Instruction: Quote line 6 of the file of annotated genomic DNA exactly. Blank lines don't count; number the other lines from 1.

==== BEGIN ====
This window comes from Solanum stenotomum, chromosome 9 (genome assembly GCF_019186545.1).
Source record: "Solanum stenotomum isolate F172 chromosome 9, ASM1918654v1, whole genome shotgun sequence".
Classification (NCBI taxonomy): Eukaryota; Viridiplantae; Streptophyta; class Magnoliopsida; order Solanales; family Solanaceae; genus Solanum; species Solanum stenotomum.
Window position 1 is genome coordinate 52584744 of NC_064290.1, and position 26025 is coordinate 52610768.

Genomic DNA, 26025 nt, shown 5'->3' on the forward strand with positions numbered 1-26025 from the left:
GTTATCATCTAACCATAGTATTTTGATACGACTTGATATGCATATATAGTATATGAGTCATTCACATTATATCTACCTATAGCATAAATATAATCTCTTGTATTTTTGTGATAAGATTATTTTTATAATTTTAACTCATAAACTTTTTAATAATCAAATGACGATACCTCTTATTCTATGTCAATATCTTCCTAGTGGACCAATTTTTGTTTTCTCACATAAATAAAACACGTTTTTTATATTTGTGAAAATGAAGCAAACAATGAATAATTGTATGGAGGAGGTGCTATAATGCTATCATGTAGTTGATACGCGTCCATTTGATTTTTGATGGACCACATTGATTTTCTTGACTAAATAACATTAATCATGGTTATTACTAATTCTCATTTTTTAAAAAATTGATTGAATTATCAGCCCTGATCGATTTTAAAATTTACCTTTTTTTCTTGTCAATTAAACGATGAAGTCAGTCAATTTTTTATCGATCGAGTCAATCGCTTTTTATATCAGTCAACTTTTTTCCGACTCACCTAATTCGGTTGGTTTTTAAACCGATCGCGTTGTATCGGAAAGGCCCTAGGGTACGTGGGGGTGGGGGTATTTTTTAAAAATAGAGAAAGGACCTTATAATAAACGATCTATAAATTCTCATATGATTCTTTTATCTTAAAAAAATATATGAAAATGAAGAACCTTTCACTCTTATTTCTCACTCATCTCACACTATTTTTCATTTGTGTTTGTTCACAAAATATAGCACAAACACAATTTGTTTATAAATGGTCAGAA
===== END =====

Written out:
GTTATCATCTAACCATAGTATTTTGATACGACTTGATATGCATATATAGTATATGAGTCATTCACATTATATCTACCTATAGCATAAATATAATCTCTTGTATTTTTGTGATAAGATTATTTTTATAATTTTAACTCATAAACTTTTTAATAATCAAATGACGATACCTCTTATTCTATGTCAATATCTTCCTAGTGGACCAATTTTTGTTTTCTCACATAAATAAAACACGTTTTTTATATTTGTGAAAATGAAGCAAACAATGAATAATTGTATGGAGGAGGTGCTATAATGCTATCATGTAGTTGATACGCGTCCATTTGATTTTTGATGGACCACATTGATTTTCTTGACTAAATAACATTAATCATGGTTATTACTAATTCTCATTTTTTAAAAAATTGATTGAATTATCAGCCCTGATCGATTTTAAAATTTACCTTTTTTTCTTGTCAATTAAACGATGAAGTCAGTCAATTTTTTATCGATCGAGTCAATCGCTTTTTATATCAGTCAACTTTTTTCCGACTCACCTAATTCGGTTGGTTTTTAAACCGATCGCGTTGTATCGGAAAGGCCCTAGGGTACGTGGGGGTGGGGGTATTTTTTAAAAATAGAGAAAGGACCTTATAATAAACGATCTATAAATTCTCATATGATTCTTTTATCTTAAAAAAATATATGAAAATGAAGAACCTTTCACTCTTATTTCTCACTCATCTCACACTATTTTTCATTTGTGTTTGTTCACAAAATATAGCACAAACACAATTTGTTTATAAATGGTCAGAA